Randall Bailey was able to win world titles years apart thanks to his power punching. But when things got nasty Bailey could end the fight quickly via the uppercut. He won his first world title in 1999 against Carlos “Bolillo” Gonzalez by knockout. Lost the title in 2000 and kept his place in line via the uppercut until he regained a world title in 2012 against Mike Jones in Las Vegas.

    Nonito Donaire had lightning in both fists but his uppercut was a thing of beauty. You never saw the punch coming. Whether his knockout win over Vic Darchinyan was a true uppercut or a slightly tilted left hook is debatable. But the uppercut he dropped Fernando Montiel in a world title unification battle in February 2011 was scary good. That was an uppercut to remember.

    Best in the Pocket Defensive Fighters

    James Toney, Winky Wright, Paulie Ayala, Floyd Mayweather

    James “Lights Out” Toney was a master at fighting in close distance and making an opponent miss. Watch his fight against Evander Holyfield and be amazed. Or take a look at his fights against Mike McCallum or Iran Barkley. Amazing stuff. His defense is why I consider him the greatest fighter in the last 60 years. And his offense is not shabby either. He could write a master thesis on the subject.

    Winky Wright often gets overlooked but if you need proof watch him disable Felix Trinidad’s offensive tools round by round when they fought. Wright might be one of the most under-rated fighters of all time. Nobody had an easy fight against Winky. Nobody.

    Paulie Ayala is another who gets overlooked because he fought in close. But he could catch and parry with the best of them. Recently, Showtime televised some of his fights and it was a revelation. He could fight toe-to-toe and come out looking fresh as a daisy. Even CompuBox stats were bamboozled by his abilities to block, catch and slip. They seldom got the numbers right when Ayala fought.

    Best Counter Punchers

    Floyd Mayweather, James Toney, Juan Manuel Marquez

    All three of these fighters are so equal in talent especially when it comes to counter-punching. Mayweather, Toney and Marquez could be lumped into one when it comes to delivering counter blows effectively.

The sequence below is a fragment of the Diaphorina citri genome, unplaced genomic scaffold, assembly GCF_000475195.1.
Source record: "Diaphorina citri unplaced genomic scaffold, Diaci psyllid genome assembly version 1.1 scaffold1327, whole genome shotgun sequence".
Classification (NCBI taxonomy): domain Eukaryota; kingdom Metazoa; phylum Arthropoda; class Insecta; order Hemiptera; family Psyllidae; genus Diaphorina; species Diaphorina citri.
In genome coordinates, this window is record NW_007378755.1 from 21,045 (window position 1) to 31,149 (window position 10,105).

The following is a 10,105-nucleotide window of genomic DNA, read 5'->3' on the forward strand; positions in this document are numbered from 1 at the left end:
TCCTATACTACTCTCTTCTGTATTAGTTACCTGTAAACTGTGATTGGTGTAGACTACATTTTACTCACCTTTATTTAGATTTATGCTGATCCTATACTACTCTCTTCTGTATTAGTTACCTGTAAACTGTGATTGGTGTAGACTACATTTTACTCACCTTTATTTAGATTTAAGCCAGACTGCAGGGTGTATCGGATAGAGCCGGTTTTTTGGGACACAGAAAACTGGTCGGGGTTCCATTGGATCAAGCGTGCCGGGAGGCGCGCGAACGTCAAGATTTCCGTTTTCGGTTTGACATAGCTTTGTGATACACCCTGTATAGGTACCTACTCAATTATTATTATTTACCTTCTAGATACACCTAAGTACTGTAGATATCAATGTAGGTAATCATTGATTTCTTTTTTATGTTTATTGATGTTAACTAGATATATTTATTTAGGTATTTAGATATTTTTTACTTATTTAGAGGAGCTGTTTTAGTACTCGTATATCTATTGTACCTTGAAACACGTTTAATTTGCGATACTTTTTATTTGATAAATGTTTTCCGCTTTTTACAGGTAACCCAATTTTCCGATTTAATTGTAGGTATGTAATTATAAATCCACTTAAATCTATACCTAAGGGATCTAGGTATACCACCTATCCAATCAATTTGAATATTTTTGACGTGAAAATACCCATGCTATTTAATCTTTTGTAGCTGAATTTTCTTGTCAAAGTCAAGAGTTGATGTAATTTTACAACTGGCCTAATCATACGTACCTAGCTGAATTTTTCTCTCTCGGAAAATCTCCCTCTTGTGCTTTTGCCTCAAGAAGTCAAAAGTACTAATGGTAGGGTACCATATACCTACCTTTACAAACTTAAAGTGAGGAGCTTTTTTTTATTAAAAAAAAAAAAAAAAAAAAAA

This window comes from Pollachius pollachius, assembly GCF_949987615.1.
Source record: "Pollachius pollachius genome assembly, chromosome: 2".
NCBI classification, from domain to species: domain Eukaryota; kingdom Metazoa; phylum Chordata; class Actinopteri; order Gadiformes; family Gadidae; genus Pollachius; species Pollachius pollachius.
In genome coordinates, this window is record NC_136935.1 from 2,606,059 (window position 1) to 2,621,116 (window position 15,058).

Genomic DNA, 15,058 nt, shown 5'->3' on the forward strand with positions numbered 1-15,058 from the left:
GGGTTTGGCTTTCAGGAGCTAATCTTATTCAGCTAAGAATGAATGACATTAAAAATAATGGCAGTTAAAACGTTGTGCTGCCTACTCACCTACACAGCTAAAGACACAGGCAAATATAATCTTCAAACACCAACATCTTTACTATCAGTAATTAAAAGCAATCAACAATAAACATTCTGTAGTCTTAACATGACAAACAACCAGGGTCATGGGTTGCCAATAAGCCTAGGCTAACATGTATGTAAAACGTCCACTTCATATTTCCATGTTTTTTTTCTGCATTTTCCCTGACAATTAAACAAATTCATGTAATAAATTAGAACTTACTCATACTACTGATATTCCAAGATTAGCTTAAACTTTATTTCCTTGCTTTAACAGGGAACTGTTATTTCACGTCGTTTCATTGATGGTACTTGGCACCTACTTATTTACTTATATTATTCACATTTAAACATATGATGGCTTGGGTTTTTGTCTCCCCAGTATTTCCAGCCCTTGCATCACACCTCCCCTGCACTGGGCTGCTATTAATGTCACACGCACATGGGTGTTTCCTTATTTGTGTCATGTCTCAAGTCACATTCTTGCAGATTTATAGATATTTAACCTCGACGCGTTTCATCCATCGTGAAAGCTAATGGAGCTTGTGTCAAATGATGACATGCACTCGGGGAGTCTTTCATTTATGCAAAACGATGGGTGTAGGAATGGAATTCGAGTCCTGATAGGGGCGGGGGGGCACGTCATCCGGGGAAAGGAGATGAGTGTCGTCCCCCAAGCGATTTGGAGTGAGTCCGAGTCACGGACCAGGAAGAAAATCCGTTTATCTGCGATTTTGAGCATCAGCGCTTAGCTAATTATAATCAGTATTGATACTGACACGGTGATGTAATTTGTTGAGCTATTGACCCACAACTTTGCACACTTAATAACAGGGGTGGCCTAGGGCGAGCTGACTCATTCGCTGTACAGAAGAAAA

All three of these fighters mentioned had so many examples that it’s needless to point out any single fight. My favorite of Mayweather was his single punch knockout of Ricky Hatton on Sept. 8, 2007. That night thousands of Brits invaded Las Vegas and saw Mayweather deliver his counter-punching magic.

    Toney introduced his counter-punching skills to the boxing world when he knocked out the speedy Michael Nunn in May 1991. He brought back a surgical fighting style used by Ezzard Charles, or Jersey Joe Walcott, and dumped many a bigger man using his counter-punching style throughout his career.

    Mexico’s Marquez was another counter-punching master. He showed that speed is good, but timing is everything.

    Best Chins

    James Toney, Vitali Klitschko, Oscar De La Hoya, Floyd Mayweather, Shane Mosley

    These fighters, all now retired, displayed chins made of granite during their careers. I vouch for all five of these retired fighters who absorbed some of the biggest blows and remained standing.

    Klitschko, for example, took tremendous punishment when he fought Lennox Lewis in Los Angeles. He was tougher than his brother who was the technician. Vitali had one heck of a chin.

    Toney was a middleweight fighting heavyweights when he finally retired. He never came close to hitting the floor.

    De La Hoya began at super featherweight and showed his chin could withstand middleweight power. Mayweather also began at super featherweight and even super welterweights could not knock him out.

    Mosley was another who fought incredible wars and remained standing despite fighting killers like Miguel Cotto, Saul “Canelo” Alvarez, Fernando Vargas and De La Hoya.

    Best Jabs

    Floyd Mayweather, Joe Calzaghe, Oscar De La Hoya, Vernon Forrest

    All four of these fighters could win a fight by merely using his jab. Mayweather, in particular, did it on several occasions. De La Hoya could split an opponent’s eye open with his jab. Forrest was one of the best and could have posed a big problem for smaller welterweights like Mayweather had he lived. We will never know. Calzaghe could fire off a four-jab combination jab like a machine gun. The guy retired undefeated because of his jab. So did Mayweather.

    Best Body Punchers

    Marco Antonio Barrera, James Toney, Julio Cesar Chavez

    I’m starting with Barrera because I saw him fight in person many more times than I saw Chavez. But, of course, Chavez was a master of the body shot or the “gancho.”

    Barrera stopped two world champions, Johnny Tapia and Paulie Ayala, with body shots that still send shivers down my spine. If you have ever been hit with a good body shot you will never forget the pain. The Mexico City assassin was as good a body puncher as I’ve ever seen.

    I only saw Chavez fight a few times live and he was not the young destroyer that used his body attack to render his opponents helpless.

    Toney showcased his skills, especially when he broke down the bigger Evander Holyfield and defeated the gladiator by knockout via the body shots. Those body blows were fearsome and enabled the much smaller Toney to invade and defeat bigger competition throughout his Hall of Fame career.